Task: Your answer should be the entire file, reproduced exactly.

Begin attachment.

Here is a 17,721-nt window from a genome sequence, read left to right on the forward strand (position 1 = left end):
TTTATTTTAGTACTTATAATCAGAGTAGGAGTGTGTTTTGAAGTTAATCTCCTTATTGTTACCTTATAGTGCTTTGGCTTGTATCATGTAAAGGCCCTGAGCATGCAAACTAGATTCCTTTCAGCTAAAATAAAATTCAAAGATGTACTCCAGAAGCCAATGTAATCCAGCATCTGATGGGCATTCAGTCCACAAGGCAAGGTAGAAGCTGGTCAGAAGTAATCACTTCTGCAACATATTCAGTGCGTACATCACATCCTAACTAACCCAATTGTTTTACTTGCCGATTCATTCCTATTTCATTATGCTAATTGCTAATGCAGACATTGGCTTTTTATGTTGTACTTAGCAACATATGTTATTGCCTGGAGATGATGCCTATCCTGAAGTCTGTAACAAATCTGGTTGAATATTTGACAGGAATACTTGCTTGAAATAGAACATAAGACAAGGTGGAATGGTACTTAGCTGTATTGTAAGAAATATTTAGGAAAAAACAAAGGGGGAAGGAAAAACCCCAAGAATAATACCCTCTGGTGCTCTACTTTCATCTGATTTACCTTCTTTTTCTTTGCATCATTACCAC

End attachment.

Here is a 17,721-nt window from a genome sequence, read left to right on the forward strand (position 1 = left end):
TTTATTTTAGTACTTATAATCAGAGTAGGAGTGTGTTTTGAAGTTAATCTCCTTATTGTTACCTTATAGTGCTTTGGCTTGTATCATGTAAAGGCCCTGAGCATGCAAACTAGATTCCTTTCAGCTAAAATAAAATTCAAAGATGTACTCCAGAAGCCAATGTAATCCAGCATCTGATGGGCATTCAGTCCACAAGGCAAGGTAGAAGCTGGTCAGAAGTAATCACTTCTGCAACATATTCAGTGCGTACATCACATCCTAACTAACCCAATTGTTTTACTTGCCGATTCATTCCTATTTCATTATGCTAATTGCTAATGCAGACATTGGCTTTTTATGTTGTACTTAGCAACATATGTTATTGCCTGGAGATGATGCCTATCCTGAAGTCTGTAACAAATCTGGTTGAATATTTGACAGGAATACTTGCTTGAAATAGAACATAAGACAAGGTGGAATGGTACTTAGCTGTATTGTAAGAAATATTTAGGAAAAAACAAAGGGGGAAGGAAAAACCCCAAGAATAATACCCTCTGGTGCTCTACTTTCATCTGATTTACCTTCTTTTTCTTTGCATCATTACCAC